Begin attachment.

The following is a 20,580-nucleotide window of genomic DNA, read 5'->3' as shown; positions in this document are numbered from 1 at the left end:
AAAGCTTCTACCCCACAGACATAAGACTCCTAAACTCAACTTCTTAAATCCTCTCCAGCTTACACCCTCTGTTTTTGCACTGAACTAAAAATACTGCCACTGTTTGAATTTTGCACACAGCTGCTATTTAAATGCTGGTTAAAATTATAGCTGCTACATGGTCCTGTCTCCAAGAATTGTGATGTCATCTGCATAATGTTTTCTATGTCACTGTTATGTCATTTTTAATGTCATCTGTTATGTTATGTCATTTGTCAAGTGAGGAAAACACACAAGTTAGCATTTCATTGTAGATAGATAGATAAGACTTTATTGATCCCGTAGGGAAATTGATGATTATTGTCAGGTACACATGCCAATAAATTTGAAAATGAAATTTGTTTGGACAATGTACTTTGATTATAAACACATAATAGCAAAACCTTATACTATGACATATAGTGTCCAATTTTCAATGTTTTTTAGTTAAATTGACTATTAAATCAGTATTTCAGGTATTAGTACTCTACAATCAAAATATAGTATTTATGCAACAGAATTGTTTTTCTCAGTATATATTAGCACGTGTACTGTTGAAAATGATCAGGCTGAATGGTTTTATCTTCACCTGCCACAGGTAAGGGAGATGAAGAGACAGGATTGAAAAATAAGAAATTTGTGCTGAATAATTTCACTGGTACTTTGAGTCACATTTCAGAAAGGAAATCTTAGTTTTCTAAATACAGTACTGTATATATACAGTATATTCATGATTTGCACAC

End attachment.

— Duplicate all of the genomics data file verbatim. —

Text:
The following is a 20,580-nucleotide window of genomic DNA, read 5'->3' as shown; positions in this document are numbered from 1 at the left end:
AAAGCTTCTACCCCACAGACATAAGACTCCTAAACTCAACTTCTTAAATCCTCTCCAGCTTACACCCTCTGTTTTTGCACTGAACTAAAAATACTGCCACTGTTTGAATTTTGCACACAGCTGCTATTTAAATGCTGGTTAAAATTATAGCTGCTACATGGTCCTGTCTCCAAGAATTGTGATGTCATCTGCATAATGTTTTCTATGTCACTGTTATGTCATTTTTAATGTCATCTGTTATGTTATGTCATTTGTCAAGTGAGGAAAACACACAAGTTAGCATTTCATTGTAGATAGATAGATAAGACTTTATTGATCCCGTAGGGAAATTGATGATTATTGTCAGGTACACATGCCAATAAATTTGAAAATGAAATTTGTTTGGACAATGTACTTTGATTATAAACACATAATAGCAAAACCTTATACTATGACATATAGTGTCCAATTTTCAATGTTTTTTAGTTAAATTGACTATTAAATCAGTATTTCAGGTATTAGTACTCTACAATCAAAATATAGTATTTATGCAACAGAATTGTTTTTCTCAGTATATATTAGCACGTGTACTGTTGAAAATGATCAGGCTGAATGGTTTTATCTTCACCTGCCACAGGTAAGGGAGATGAAGAGACAGGATTGAAAAATAAGAAATTTGTGCTGAATAATTTCACTGGTACTTTGAGTCACATTTCAGAAAGGAAATCTTAGTTTTCTAAATACAGTACTGTATATATACAGTATATTCATGATTTGCACAC